There are several possible end-points for this period: as early, say, as the recording of "Planet Waves" in November 1973; or the recording of "Blood on the Tracks" in late 1974. But as late as spring 75, he is still capable of periods of drastic withdrawal and silence. I wouldn't say he is completely out of it until he comes back to New York in the summer of 1975.

Phase Three: The Years of Passionate Commitment: 1975-1981

Certainly, this phase could begin with "Blood on the Tracks," but I think it fully hits its stride in the fall of 1975, with the extraordinary coming together of the recording of "Desire," the Rolling Thunder tour, and the filming of "Renaldo and Clara." It continues through the long process of editing "R&C," then extends itself even further into the period of the conversion and the Gospel tours. What distinguishes this whole period is Dylan's passionate belief in the importance of what he is doing. This is subtly different from the "belief" of the early 60s: I think it is less self-centred. What Dylan believes in here is the community of Rolling Thunder, the greatness of "Renaldo and Clara," and the redemption of Jesus Christ; "Bob Dylan" takes second place to all of these. Or, in other words (the words he learned from Norman Raeben), he is now doing consciously what he used to do unconsciously. Nothing will dim the brilliance of Phase One, but personally (and maybe it's because I'm getting older), I find the work of Phase Three more rewarding, more enduring. While I still find the lyrics of the Gospel songs irritatingly simplistic, I have come to love the concert performances of 1979-80 (and of course 1975). If 1966 is the height of Dylan's genius, 1975 is its depth.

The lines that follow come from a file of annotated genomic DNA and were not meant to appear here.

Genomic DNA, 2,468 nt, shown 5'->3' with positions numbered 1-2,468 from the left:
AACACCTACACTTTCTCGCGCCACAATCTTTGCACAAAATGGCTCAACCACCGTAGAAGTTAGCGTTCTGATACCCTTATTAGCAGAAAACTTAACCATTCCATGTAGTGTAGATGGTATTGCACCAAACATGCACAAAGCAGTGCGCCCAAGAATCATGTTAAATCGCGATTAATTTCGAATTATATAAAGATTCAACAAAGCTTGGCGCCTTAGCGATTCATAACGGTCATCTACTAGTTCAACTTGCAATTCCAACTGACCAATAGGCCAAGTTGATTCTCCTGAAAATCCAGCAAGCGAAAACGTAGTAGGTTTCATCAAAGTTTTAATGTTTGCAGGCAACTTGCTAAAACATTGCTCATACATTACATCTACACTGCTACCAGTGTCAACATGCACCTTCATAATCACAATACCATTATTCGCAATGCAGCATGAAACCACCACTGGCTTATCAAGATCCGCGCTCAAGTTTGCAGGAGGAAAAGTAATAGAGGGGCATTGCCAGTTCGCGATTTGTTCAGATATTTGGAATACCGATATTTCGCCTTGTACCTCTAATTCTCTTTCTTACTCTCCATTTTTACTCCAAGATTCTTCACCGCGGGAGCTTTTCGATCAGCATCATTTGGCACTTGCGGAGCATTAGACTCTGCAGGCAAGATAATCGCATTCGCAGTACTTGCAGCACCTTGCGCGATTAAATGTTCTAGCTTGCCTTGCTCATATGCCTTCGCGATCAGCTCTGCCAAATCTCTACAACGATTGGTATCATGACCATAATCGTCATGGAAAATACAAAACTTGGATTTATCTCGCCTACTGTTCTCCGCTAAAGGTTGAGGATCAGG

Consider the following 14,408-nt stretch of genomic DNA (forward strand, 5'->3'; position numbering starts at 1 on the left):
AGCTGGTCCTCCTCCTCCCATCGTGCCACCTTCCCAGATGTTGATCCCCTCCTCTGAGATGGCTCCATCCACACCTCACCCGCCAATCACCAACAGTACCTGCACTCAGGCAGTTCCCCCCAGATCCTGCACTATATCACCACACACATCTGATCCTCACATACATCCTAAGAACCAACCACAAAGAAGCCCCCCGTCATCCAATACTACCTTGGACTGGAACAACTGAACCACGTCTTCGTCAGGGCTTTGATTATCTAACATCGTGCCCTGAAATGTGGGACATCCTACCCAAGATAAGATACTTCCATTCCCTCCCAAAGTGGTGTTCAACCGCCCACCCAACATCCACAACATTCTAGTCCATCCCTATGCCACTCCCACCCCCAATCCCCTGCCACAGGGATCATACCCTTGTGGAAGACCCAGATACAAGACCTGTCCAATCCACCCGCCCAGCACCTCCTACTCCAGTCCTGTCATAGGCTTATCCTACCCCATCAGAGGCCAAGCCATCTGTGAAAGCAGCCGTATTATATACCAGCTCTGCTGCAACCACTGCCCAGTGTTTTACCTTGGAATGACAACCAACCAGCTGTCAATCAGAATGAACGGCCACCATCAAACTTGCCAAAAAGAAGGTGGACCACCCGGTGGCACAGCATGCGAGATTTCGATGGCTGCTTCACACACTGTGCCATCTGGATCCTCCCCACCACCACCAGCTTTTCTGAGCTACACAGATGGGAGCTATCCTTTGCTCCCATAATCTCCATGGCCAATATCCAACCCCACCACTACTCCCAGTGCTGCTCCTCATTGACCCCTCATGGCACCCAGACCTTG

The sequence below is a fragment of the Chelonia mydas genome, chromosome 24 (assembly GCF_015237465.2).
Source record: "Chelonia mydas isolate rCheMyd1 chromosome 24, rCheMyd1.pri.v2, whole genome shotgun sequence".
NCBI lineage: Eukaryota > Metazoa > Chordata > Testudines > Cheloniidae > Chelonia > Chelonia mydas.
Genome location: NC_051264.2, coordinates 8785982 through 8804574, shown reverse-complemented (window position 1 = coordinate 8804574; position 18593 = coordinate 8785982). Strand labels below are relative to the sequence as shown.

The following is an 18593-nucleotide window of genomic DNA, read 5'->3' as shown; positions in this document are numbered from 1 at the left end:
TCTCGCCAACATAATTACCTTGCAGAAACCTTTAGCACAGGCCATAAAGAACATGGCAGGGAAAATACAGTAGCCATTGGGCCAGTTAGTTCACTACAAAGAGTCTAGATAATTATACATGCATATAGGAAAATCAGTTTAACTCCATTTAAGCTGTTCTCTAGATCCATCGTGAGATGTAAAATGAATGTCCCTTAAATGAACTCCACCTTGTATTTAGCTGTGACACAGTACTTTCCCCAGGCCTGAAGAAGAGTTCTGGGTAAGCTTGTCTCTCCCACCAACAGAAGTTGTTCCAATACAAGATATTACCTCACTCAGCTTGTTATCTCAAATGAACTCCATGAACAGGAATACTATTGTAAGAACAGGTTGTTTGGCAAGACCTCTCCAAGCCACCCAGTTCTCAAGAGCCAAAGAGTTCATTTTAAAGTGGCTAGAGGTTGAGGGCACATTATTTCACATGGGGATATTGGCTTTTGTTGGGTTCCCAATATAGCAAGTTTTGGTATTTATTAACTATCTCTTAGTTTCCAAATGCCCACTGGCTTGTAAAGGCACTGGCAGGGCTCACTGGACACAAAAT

This phase basically ends in 1981, when he begins to reintroduce the older songs into the Gospel song-lists. And the real transitional songs are those weird and unresolved out-takes from 80-81, "Angelina" and "Caribbean Wind." The fact that he couldn't finish "Caribbean Wind" to his own satisfaction is ominous.

Phase Four: The Years of Drift: 1982-88

As in Phase Two, Dylan in these years doesn't quite know what he's doing, and he's casting around looking for directions. There are flashes of brilliance -- "Blind Willie McTell," "I and I," "Dark Eyes," "Brownsville Girl" -- but again, nothing is sustained, there are no extended periods of solid achievement. He tries out a lot of collaborations -- Mark Knopfler, Mick Taylor, Carlos Santana, Sam Shepard, Tom Petty, the Grateful Dead -- but they work only fitfully, and (apart from Petty) are mostly very short-lived. The typical albums of the period are the mish-mash mixtures of "Knocked Out Loaded" and "Down in the Groove." The best album of the period, tellingly, is the "Infidels" out-takes.